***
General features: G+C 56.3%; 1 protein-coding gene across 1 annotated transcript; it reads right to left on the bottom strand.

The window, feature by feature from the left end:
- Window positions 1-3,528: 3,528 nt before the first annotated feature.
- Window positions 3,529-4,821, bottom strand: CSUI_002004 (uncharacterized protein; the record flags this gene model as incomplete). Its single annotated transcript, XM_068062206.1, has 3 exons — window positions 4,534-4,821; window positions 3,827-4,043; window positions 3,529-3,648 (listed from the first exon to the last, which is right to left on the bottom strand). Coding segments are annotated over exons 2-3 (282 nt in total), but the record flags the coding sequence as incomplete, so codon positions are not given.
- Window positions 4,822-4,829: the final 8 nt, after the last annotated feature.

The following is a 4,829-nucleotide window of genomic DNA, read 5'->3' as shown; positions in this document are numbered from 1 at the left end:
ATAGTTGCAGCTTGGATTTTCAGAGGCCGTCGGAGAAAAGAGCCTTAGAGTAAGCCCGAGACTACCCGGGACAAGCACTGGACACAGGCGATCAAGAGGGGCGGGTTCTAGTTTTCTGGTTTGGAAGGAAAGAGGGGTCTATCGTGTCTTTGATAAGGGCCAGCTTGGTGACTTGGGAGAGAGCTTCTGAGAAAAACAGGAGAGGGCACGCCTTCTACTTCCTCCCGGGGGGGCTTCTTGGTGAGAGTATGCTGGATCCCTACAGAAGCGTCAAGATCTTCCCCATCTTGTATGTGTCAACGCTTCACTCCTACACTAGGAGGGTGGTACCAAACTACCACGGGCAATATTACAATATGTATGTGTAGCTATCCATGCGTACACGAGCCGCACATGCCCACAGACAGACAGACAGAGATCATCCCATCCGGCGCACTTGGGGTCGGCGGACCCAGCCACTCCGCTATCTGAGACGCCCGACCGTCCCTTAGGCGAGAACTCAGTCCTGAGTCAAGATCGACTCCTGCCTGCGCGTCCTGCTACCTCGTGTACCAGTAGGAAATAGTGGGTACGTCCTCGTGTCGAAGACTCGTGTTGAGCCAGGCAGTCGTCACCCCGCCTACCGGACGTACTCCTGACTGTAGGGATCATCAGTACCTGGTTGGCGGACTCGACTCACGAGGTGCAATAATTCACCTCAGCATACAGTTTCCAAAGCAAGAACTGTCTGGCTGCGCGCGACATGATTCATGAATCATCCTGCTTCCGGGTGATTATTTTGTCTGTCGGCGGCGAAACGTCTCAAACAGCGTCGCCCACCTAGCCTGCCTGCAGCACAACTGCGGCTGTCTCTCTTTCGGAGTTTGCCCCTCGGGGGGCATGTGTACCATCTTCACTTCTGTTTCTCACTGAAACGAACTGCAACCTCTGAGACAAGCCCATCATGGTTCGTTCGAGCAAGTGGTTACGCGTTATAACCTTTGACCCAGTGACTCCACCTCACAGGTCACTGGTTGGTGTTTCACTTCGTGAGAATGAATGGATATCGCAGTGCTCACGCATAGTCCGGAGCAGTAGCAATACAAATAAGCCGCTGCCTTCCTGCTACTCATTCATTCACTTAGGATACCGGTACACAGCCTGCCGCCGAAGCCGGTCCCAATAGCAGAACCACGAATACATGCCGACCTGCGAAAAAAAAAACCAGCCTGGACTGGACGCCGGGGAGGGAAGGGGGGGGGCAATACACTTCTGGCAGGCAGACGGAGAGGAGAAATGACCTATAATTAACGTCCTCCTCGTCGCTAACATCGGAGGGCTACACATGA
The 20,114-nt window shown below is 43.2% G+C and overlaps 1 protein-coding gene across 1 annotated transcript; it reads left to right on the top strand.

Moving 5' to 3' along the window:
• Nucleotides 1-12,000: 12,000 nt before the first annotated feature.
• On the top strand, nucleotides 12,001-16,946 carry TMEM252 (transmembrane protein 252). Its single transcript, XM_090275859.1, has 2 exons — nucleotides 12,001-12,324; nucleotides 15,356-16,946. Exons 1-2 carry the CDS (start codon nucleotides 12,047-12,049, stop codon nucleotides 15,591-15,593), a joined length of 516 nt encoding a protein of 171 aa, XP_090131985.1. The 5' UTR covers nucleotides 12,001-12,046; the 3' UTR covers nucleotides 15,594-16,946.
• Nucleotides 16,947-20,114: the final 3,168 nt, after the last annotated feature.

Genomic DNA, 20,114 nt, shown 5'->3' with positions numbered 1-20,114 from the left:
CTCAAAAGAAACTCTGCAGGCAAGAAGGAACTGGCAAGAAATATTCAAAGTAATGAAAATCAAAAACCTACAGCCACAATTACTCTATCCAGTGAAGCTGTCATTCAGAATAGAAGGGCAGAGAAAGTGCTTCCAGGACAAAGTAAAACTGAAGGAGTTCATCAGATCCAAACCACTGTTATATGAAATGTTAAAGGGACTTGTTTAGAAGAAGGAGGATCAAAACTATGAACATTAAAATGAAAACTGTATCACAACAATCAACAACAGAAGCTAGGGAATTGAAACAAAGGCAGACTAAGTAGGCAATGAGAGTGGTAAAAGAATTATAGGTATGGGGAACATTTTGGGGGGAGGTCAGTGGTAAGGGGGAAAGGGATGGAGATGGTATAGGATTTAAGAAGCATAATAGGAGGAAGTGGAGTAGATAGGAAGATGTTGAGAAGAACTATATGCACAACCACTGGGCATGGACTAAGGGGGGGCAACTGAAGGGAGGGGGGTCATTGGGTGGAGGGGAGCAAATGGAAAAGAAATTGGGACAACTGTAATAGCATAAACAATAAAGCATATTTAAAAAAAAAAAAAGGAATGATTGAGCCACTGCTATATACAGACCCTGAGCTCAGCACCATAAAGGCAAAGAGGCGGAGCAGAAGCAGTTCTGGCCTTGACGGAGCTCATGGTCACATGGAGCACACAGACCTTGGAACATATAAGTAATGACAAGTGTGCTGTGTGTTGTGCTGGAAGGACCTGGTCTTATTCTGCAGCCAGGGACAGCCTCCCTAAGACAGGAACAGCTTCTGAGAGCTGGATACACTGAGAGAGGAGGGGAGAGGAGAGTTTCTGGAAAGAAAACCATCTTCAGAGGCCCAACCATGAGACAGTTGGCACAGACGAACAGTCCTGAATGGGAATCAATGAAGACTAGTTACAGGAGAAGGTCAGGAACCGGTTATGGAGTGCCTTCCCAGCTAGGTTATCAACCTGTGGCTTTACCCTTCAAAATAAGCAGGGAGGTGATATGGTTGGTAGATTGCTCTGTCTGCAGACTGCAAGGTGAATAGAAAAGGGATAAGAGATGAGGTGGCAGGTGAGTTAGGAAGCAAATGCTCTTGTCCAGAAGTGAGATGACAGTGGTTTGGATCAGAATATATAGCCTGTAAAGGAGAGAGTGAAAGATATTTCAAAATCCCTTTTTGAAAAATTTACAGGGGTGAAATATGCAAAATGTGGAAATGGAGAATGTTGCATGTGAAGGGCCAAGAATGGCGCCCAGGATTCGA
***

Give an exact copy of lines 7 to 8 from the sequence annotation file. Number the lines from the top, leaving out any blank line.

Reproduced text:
ATAGTTGCAGCTTGGATTTTCAGAGGCCGTCGGAGAAAAGAGCCTTAGAGTAAGCCCGAGACTACCCGGGACAAGCACTGGACACAGGCGATCAAGAGGGGCGGGTTCTAGTTTTCTGGTTTGGAAGGAAAGAGGGGTCTATCGTGTCTTTGATAAGGGCCAGCTTGGTGACTTGGGAGAGAGCTTCTGAGAAAAACAGGAGAGGGCACGCCTTCTACTTCCTCCCGGGGGGGCTTCTTGGTGAGAGTATGCTGGATCCCTACAGAAGCGTCAAGATCTTCCCCATCTTGTATGTGTCAACGCTTCACTCCTACACTAGGAGGGTGGTACCAAACTACCACGGGCAATATTACAATATGTATGTGTAGCTATCCATGCGTACACGAGCCGCACATGCCCACAGACAGACAGACAGAGATCATCCCATCCGGCGCACTTGGGGTCGGCGGACCCAGCCACTCCGCTATCTGAGACGCCCGACCGTCCCTTAGGCGAGAACTCAGTCCTGAGTCAAGATCGACTCCTGCCTGCGCGTCCTGCTACCTCGTGTACCAGTAGGAAATAGTGGGTACGTCCTCGTGTCGAAGACTCGTGTTGAGCCAGGCAGTCGTCACCCCGCCTACCGGACGTACTCCTGACTGTAGGGATCATCAGTACCTGGTTGGCGGACTCGACTCACGAGGTGCAATAATTCACCTCAGCATACAGTTTCCAAAGCAAGAACTGTCTGGCTGCGCGCGACATGATTCATGAATCATCCTGCTTCCGGGTGATTATTTTGTCTGTCGGCGGCGAAACGTCTCAAACAGCGTCGCCCACCTAGCCTGCCTGCAGCACAACTGCGGCTGTCTCTCTTTCGGAGTTTGCCCCTCGGGGGGCATGTGTACCATCTTCACTTCTGTTTCTCACTGAAACGAACTGCAACCTCTGAGACAAGCCCATCATGGTTCGTTCGAGCAAGTGGTTACGCGTTATAACCTTTGACCCAGTGACTCCACCTCACAGGTCACTGGTTGGTGTTTCACTTCGTGAGAATGAATGGATATCGCAGTGCTCACGCATAGTCCGGAGCAGTAGCAATACAAATAAGCCGCTGCCTTCCTGCTACTCATTCATTCACTTAGGATACCGGTACACAGCCTGCCGCCGAAGCCGGTCCCAATAGCAGAACCACGAATACATGCCGACCTGCGAAAAAAAAAACCAGCCTGGACTGGACGCCGGGGAGGGAAGGGGGGGGGCAATACACTTCTGGCAGGCAGACGGAGAGGAGAAATGACCTATAATTAACGTCCTCCTCGTCGCTAACATCGGAGGGCTACACATGA
The 20,114-nt window shown below is 43.2% G+C and overlaps 1 protein-coding gene across 1 annotated transcript; it reads left to right on the top strand.